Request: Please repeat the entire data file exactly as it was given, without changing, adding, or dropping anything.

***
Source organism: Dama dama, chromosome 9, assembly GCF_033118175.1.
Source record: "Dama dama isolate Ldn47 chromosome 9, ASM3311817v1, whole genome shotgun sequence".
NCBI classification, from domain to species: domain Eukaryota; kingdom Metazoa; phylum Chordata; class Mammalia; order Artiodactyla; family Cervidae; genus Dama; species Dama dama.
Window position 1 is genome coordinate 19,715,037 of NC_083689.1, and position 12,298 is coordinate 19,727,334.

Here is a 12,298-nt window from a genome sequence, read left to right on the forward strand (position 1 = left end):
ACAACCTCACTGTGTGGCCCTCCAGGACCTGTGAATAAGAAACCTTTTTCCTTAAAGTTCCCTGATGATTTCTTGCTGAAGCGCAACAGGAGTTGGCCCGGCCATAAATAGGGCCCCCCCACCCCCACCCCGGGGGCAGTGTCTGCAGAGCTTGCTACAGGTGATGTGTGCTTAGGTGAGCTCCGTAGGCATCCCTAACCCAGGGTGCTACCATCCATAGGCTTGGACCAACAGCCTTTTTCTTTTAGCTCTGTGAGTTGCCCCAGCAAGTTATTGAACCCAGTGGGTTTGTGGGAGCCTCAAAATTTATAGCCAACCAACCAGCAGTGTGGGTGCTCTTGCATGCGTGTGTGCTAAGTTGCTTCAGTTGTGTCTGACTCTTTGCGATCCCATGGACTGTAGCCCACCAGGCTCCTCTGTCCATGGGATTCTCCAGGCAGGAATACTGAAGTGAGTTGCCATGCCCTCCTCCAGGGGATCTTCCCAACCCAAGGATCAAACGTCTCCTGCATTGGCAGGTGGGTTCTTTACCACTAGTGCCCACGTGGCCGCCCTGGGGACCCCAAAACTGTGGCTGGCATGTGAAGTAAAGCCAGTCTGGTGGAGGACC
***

Source organism: Dama dama, chromosome 9, assembly GCF_033118175.1.
Source record: "Dama dama isolate Ldn47 chromosome 9, ASM3311817v1, whole genome shotgun sequence".
NCBI classification, from domain to species: domain Eukaryota; kingdom Metazoa; phylum Chordata; class Mammalia; order Artiodactyla; family Cervidae; genus Dama; species Dama dama.
Window position 1 is genome coordinate 19,715,037 of NC_083689.1, and position 12,298 is coordinate 19,727,334.

Here is a 12,298-nt window from a genome sequence, read left to right on the forward strand (position 1 = left end):
ACAACCTCACTGTGTGGCCCTCCAGGACCTGTGAATAAGAAACCTTTTTCCTTAAAGTTCCCTGATGATTTCTTGCTGAAGCGCAACAGGAGTTGGCCCGGCCATAAATAGGGCCCCCCCACCCCCACCCCGGGGGCAGTGTCTGCAGAGCTTGCTACAGGTGATGTGTGCTTAGGTGAGCTCCGTAGGCATCCCTAACCCAGGGTGCTACCATCCATAGGCTTGGACCAACAGCCTTTTTCTTTTAGCTCTGTGAGTTGCCCCAGCAAGTTATTGAACCCAGTGGGTTTGTGGGAGCCTCAAAATTTATAGCCAACCAACCAGCAGTGTGGGTGCTCTTGCATGCGTGTGTGCTAAGTTGCTTCAGTTGTGTCTGACTCTTTGCGATCCCATGGACTGTAGCCCACCAGGCTCCTCTGTCCATGGGATTCTCCAGGCAGGAATACTGAAGTGAGTTGCCATGCCCTCCTCCAGGGGATCTTCCCAACCCAAGGATCAAACGTCTCCTGCATTGGCAGGTGGGTTCTTTACCACTAGTGCCCACGTGGCCGCCCTGGGGACCCCAAAACTGTGGCTGGCATGTGAAGTAAAGCCAGTCTGGTGGAGGACC